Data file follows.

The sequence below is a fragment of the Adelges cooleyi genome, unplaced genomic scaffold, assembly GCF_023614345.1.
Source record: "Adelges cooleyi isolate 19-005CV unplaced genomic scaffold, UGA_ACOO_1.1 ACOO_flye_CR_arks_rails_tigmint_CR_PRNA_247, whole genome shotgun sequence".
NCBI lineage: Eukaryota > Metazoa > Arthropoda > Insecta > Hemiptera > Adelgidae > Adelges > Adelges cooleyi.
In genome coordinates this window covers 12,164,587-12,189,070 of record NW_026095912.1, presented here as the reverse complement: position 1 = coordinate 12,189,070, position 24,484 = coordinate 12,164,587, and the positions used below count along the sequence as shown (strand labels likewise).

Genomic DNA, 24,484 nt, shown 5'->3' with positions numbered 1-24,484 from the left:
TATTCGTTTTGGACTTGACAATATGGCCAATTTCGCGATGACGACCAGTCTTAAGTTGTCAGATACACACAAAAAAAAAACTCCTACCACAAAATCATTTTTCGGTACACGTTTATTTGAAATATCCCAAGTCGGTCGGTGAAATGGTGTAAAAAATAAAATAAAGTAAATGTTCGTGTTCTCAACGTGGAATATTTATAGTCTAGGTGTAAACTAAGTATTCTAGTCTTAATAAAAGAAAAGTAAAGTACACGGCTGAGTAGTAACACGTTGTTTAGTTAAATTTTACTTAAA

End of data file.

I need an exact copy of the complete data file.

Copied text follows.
The sequence below is a fragment of the Adelges cooleyi genome, unplaced genomic scaffold, assembly GCF_023614345.1.
Source record: "Adelges cooleyi isolate 19-005CV unplaced genomic scaffold, UGA_ACOO_1.1 ACOO_flye_CR_arks_rails_tigmint_CR_PRNA_247, whole genome shotgun sequence".
NCBI lineage: Eukaryota > Metazoa > Arthropoda > Insecta > Hemiptera > Adelgidae > Adelges > Adelges cooleyi.
In genome coordinates this window covers 12,164,587-12,189,070 of record NW_026095912.1, presented here as the reverse complement: position 1 = coordinate 12,189,070, position 24,484 = coordinate 12,164,587, and the positions used below count along the sequence as shown (strand labels likewise).

Genomic DNA, 24,484 nt, shown 5'->3' with positions numbered 1-24,484 from the left:
TATTCGTTTTGGACTTGACAATATGGCCAATTTCGCGATGACGACCAGTCTTAAGTTGTCAGATACACACAAAAAAAAAACTCCTACCACAAAATCATTTTTCGGTACACGTTTATTTGAAATATCCCAAGTCGGTCGGTGAAATGGTGTAAAAAATAAAATAAAGTAAATGTTCGTGTTCTCAACGTGGAATATTTATAGTCTAGGTGTAAACTAAGTATTCTAGTCTTAATAAAAGAAAAGTAAAGTACACGGCTGAGTAGTAACACGTTGTTTAGTTAAATTTTACTTAAA